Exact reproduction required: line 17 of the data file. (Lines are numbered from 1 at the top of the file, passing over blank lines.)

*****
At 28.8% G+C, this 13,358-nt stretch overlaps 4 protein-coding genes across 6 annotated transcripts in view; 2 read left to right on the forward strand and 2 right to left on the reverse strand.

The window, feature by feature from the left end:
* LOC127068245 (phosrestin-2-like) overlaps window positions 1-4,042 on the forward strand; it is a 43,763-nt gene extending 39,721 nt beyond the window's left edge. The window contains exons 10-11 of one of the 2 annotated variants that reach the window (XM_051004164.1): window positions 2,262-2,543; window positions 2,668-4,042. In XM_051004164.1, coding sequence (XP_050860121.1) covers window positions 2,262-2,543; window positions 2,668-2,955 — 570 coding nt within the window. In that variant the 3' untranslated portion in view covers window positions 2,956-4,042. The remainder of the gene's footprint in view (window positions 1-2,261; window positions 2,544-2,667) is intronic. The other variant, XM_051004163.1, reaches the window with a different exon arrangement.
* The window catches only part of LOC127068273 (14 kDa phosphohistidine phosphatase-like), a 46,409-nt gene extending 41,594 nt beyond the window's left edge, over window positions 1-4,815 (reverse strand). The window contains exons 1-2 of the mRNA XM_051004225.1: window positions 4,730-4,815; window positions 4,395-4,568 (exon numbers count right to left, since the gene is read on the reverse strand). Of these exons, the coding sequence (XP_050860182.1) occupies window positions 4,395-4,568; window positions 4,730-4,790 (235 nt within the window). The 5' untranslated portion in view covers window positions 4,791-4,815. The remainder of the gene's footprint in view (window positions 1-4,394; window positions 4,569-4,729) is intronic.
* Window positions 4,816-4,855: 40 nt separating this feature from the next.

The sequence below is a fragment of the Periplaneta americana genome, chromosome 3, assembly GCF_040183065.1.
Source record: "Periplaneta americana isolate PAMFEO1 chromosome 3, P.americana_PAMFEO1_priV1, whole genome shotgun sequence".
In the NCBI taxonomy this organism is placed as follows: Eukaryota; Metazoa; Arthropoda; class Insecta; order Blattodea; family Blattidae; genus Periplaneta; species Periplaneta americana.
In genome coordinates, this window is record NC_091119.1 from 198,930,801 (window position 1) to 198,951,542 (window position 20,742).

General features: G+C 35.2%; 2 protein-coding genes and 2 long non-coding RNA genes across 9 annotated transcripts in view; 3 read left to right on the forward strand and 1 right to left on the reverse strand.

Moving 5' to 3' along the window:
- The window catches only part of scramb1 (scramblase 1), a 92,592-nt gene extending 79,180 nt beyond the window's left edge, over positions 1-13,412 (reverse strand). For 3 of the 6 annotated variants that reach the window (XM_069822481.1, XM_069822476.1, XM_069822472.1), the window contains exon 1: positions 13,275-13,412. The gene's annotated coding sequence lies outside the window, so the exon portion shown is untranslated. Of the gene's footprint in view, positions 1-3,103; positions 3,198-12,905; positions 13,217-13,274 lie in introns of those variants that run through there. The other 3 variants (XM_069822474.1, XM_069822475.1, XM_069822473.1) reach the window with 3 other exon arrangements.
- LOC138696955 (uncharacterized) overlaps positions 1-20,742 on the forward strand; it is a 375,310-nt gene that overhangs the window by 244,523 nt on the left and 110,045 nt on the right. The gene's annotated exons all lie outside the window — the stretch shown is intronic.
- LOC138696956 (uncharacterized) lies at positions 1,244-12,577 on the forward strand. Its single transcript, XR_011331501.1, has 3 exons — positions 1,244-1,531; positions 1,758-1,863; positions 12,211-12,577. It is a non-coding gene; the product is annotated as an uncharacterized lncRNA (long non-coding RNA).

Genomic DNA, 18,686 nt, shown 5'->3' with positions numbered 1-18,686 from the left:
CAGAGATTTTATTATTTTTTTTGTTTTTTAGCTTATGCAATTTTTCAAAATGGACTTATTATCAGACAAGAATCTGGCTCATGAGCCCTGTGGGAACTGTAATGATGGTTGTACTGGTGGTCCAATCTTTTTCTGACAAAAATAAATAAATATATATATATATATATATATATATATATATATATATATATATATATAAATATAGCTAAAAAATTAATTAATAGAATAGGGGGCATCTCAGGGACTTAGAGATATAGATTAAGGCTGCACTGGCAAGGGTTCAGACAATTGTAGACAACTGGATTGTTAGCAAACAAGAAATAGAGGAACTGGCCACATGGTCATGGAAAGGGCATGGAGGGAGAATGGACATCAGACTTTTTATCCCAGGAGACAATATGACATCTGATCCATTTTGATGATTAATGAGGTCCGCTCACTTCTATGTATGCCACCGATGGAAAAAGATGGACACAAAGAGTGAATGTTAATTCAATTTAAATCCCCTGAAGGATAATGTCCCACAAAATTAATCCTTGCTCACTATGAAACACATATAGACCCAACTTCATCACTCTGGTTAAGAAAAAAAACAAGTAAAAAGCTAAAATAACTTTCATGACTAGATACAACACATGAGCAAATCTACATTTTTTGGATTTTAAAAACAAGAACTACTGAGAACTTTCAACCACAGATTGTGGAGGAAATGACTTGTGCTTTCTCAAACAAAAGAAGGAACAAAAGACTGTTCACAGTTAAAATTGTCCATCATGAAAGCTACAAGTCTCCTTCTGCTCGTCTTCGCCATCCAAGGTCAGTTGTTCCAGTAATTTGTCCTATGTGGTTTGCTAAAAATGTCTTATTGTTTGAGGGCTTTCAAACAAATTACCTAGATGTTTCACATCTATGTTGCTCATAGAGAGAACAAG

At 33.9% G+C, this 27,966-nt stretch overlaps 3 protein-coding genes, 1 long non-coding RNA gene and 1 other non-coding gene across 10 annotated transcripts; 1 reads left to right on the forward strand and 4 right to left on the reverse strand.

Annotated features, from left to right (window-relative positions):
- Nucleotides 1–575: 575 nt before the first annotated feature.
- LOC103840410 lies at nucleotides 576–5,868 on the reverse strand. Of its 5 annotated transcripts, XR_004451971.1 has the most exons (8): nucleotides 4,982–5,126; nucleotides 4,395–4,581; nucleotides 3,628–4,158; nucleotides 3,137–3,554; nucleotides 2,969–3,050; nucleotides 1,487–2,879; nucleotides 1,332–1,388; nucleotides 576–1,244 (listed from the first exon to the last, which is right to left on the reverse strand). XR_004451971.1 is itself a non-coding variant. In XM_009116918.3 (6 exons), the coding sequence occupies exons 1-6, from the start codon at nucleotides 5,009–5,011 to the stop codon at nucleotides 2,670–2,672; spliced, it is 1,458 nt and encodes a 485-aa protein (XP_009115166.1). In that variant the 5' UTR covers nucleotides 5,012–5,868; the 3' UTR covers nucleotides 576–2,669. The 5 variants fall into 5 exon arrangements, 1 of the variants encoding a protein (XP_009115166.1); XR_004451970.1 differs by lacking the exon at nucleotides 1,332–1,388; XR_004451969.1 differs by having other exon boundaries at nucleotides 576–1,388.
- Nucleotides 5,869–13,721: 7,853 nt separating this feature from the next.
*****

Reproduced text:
At 33.9% G+C, this 27,966-nt stretch overlaps 3 protein-coding genes, 1 long non-coding RNA gene and 1 other non-coding gene across 10 annotated transcripts; 1 reads left to right on the forward strand and 4 right to left on the reverse strand.